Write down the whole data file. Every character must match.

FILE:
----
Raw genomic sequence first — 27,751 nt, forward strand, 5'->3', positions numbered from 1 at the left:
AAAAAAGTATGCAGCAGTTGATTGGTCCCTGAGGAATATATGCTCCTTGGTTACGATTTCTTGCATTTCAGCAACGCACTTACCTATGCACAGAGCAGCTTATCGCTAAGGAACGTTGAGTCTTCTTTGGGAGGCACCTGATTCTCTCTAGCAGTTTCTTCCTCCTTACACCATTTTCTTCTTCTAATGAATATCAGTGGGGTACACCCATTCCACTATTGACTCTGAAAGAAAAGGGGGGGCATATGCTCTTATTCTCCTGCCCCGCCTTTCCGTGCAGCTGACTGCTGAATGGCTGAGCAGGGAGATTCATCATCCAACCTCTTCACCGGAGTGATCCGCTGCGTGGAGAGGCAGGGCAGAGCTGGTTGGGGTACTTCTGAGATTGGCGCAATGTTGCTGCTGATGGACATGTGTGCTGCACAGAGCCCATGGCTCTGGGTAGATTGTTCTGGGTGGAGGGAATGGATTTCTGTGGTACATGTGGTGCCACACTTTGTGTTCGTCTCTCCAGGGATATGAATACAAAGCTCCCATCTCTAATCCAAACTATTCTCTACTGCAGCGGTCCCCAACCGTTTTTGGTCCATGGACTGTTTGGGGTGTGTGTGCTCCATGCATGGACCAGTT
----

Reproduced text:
Raw genomic sequence first — 27,751 nt, forward strand, 5'->3', positions numbered from 1 at the left:
AAAAAAGTATGCAGCAGTTGATTGGTCCCTGAGGAATATATGCTCCTTGGTTACGATTTCTTGCATTTCAGCAACGCACTTACCTATGCACAGAGCAGCTTATCGCTAAGGAACGTTGAGTCTTCTTTGGGAGGCACCTGATTCTCTCTAGCAGTTTCTTCCTCCTTACACCATTTTCTTCTTCTAATGAATATCAGTGGGGTACACCCATTCCACTATTGACTCTGAAAGAAAAGGGGGGGCATATGCTCTTATTCTCCTGCCCCGCCTTTCCGTGCAGCTGACTGCTGAATGGCTGAGCAGGGAGATTCATCATCCAACCTCTTCACCGGAGTGATCCGCTGCGTGGAGAGGCAGGGCAGAGCTGGTTGGGGTACTTCTGAGATTGGCGCAATGTTGCTGCTGATGGACATGTGTGCTGCACAGAGCCCATGGCTCTGGGTAGATTGTTCTGGGTGGAGGGAATGGATTTCTGTGGTACATGTGGTGCCACACTTTGTGTTCGTCTCTCCAGGGATATGAATACAAAGCTCCCATCTCTAATCCAAACTATTCTCTACTGCAGCGGTCCCCAACCGTTTTTGGTCCATGGACTGTTTGGGGTGTGTGTGCTCCATGCATGGACCAGTT